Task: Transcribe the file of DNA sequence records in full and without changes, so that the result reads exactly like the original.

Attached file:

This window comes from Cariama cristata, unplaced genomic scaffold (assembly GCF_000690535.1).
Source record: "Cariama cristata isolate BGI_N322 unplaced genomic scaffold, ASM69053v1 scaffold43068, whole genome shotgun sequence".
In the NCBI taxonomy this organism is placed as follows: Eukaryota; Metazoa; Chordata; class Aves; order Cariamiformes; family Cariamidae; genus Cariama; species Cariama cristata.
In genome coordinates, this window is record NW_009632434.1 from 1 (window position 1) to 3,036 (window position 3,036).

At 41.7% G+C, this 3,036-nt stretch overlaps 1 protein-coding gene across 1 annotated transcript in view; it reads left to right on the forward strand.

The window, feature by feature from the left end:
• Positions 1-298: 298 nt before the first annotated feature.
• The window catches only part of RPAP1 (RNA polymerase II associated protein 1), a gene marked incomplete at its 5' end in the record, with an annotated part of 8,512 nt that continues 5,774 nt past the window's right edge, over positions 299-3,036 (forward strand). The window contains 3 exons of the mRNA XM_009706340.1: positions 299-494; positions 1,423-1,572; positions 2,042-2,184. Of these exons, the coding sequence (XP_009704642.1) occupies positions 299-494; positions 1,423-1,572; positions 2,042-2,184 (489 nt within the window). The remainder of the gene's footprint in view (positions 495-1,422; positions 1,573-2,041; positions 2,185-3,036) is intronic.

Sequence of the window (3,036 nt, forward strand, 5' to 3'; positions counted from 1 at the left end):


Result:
This window comes from Cariama cristata, unplaced genomic scaffold (assembly GCF_000690535.1).
Source record: "Cariama cristata isolate BGI_N322 unplaced genomic scaffold, ASM69053v1 scaffold43068, whole genome shotgun sequence".
In the NCBI taxonomy this organism is placed as follows: Eukaryota; Metazoa; Chordata; class Aves; order Cariamiformes; family Cariamidae; genus Cariama; species Cariama cristata.
In genome coordinates, this window is record NW_009632434.1 from 1 (window position 1) to 3,036 (window position 3,036).

At 41.7% G+C, this 3,036-nt stretch overlaps 1 protein-coding gene across 1 annotated transcript in view; it reads left to right on the forward strand.

The window, feature by feature from the left end:
• Positions 1-298: 298 nt before the first annotated feature.
• The window catches only part of RPAP1 (RNA polymerase II associated protein 1), a gene marked incomplete at its 5' end in the record, with an annotated part of 8,512 nt that continues 5,774 nt past the window's right edge, over positions 299-3,036 (forward strand). The window contains 3 exons of the mRNA XM_009706340.1: positions 299-494; positions 1,423-1,572; positions 2,042-2,184. Of these exons, the coding sequence (XP_009704642.1) occupies positions 299-494; positions 1,423-1,572; positions 2,042-2,184 (489 nt within the window). The remainder of the gene's footprint in view (positions 495-1,422; positions 1,573-2,041; positions 2,185-3,036) is intronic.

Sequence of the window (3,036 nt, forward strand, 5' to 3'; positions counted from 1 at the left end):